Somewhere in the back of my mind I had always known that, one day, I would be the one to fulfill my grandfather, Jacob Marateck’s, dream of sharing his stories with a broader audience.
Jacob Marateck began keeping a diary in 1905, during the Russo-Japanese War, in which he wrote of his experiences as a Jewish soldier, later an officer, in the Russian army when the men under his command wanted to kill him at least as much as the enemy did; and about growing up in Russian-occupied Poland at a time when anti-Semitism was the official government policy. But his writing needed to be set aside to focus on surviving the war, three death sentences and Siberia.
Once he escaped to America, my grandfather began telling of his adventures with his characteristic sense of humor and optimism. People constantly urged him to finish writing his stories in order to publish them, but he simply didn’t have time — at least, not until the Depression. But in 1930, he sat down to continue where he had left off during the war, and didn’t stop for the next 20 years.
One day in 1950, my grandfather felt he was done; by then he had filled 28 composition notebooks in handwritten Yiddish. He asked my mother, his youngest child, if she wanted to help him translate the notebooks into English. She was thrilled; throughout her entire childhood, her father had read to his children the stories he had written each week. Those were among her fondest memories of childhood. They made plans to begin the next day…
But he passed away that very night.
Several years later, my mother brought my father, Shimon Wincelberg, who became the first Orthodox writer in Hollywood and whom she was then dating, to meet her mother. Hearing that my father was a writer, my grandmother whispered to my mother, “Show him Poppa’s diaries.” My father was just as enthralled as my mother and everyone else had been by my grandfather’s remarkable tone of humorous irony and optimism in the midst of poverty, starvation, pogroms and war. After my parents married, they began the lengthy process of translating the diaries, which took between years and decades. Finally, in 1976, they published stories from the first 12 of 28 notebooks under the title: The Samurai of Vishigrod. My father had intended to publish the remaining stories but he, too, passed away before he was able to complete the job. Before he died, my mother promised that she would see to the publication of the diaries.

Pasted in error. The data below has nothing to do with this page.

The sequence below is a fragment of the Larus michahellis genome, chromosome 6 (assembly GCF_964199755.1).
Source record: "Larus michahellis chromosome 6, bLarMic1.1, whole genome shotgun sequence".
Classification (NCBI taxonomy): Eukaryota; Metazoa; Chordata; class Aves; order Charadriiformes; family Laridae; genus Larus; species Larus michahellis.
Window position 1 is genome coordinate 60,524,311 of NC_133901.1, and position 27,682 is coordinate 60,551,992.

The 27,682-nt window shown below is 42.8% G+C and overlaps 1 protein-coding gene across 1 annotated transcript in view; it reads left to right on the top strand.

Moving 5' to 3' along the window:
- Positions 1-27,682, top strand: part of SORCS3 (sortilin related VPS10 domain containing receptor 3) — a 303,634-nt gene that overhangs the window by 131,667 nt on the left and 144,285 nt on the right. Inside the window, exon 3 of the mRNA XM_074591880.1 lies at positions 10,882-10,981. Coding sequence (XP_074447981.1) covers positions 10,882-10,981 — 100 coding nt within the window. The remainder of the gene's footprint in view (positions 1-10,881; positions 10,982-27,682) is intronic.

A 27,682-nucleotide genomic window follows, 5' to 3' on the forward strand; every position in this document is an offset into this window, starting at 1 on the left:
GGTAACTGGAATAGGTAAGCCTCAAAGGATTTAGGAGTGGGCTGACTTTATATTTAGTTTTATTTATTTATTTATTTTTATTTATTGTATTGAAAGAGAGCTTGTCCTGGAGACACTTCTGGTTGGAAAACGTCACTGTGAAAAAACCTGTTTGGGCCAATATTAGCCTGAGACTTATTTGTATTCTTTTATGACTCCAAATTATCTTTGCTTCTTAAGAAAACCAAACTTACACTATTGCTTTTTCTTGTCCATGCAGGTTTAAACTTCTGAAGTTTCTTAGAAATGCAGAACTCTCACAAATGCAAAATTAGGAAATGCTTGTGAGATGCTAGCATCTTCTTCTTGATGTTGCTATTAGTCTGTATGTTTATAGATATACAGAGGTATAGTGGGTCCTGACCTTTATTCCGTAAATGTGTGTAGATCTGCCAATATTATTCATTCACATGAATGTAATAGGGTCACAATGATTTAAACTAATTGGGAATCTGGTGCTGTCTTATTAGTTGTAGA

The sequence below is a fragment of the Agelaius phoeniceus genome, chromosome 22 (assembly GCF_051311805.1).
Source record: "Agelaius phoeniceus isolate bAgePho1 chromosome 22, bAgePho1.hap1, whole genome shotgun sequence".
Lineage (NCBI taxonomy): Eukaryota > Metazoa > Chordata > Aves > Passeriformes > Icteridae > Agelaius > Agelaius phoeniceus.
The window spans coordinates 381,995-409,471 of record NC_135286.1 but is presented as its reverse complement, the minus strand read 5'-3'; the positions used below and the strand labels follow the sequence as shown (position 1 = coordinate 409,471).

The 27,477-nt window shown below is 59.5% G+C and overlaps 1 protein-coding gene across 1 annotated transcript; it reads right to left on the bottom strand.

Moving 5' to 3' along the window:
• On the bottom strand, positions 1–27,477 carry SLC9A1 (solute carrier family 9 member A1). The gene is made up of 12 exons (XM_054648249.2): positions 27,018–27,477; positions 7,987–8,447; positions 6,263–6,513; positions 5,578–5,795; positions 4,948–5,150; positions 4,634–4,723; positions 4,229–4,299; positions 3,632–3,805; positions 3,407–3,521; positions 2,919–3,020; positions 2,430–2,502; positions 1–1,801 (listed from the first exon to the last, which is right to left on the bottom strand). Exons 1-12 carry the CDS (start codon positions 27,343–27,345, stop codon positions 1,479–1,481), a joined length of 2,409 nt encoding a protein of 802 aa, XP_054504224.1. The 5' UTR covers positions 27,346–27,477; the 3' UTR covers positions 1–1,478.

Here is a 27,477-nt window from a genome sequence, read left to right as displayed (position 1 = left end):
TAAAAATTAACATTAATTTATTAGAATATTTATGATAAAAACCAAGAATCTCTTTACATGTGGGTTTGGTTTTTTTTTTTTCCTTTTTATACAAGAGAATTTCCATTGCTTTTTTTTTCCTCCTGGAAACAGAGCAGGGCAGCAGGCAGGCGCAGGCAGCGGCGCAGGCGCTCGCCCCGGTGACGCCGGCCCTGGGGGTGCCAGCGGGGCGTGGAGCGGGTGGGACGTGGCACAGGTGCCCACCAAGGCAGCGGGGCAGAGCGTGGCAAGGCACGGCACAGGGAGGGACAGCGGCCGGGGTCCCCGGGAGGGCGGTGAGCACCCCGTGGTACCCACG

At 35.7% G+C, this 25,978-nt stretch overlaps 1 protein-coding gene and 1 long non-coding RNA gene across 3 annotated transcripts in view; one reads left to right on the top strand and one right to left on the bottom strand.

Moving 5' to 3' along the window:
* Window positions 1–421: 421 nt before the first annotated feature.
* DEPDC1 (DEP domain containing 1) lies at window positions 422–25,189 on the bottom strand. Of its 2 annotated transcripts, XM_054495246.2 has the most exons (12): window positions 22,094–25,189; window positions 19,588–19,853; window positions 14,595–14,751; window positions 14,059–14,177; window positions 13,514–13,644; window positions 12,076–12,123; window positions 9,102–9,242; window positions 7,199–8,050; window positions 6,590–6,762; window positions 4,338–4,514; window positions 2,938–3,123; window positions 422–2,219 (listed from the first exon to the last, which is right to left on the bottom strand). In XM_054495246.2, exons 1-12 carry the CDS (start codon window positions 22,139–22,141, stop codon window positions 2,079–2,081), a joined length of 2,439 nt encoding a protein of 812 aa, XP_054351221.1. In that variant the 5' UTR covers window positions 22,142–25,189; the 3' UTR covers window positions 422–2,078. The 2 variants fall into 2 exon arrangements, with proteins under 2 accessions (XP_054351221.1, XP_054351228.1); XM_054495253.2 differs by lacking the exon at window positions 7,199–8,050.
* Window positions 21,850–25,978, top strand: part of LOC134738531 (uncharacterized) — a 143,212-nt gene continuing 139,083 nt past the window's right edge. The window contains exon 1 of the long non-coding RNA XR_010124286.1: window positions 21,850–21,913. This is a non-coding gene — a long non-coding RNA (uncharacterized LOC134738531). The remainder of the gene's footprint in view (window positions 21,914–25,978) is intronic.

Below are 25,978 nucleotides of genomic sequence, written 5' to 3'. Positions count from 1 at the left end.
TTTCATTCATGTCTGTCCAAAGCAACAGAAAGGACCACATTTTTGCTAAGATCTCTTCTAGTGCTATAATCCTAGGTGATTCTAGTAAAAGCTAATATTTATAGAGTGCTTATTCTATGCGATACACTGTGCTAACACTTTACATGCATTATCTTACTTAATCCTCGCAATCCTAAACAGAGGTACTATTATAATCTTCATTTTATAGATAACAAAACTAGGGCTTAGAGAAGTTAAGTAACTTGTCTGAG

I probably should have stepped in then to complete the job, if for no other reason than because I had been named for the young girl who had saved my grandfather from his third death sentence, but having grown up hearing about my grandfather’s adventures and misadventures I was, perhaps, a little jaded. (Hadn’t everyone’s grandfather been sentenced to death three times?) It was only when my mother, at the age of 82, expressed her desire to see her father’s stories told “during [her] lifetime” that I decided to drop everything else to publish the remaining notebooks. But I approached the task differently than my parents had, creating a narrative structure for the book instead of telling individual stories, and rewriting the first book to incorporate the important elements that made my grandfather who he was. What was important to me, as it had been important to my parents, was retaining my grandfather’s unique “voice” — particularly his sense of humor.
In working with the diaries, I have gotten to know my grandfather in a way that might not have been possible had he lived longer, because his diaries exposed the soul of a 21 year-old man who never knew if he would survive until the next day. The raw honesty and the warmth that shines through his writing makes me regret, even more, never having known him.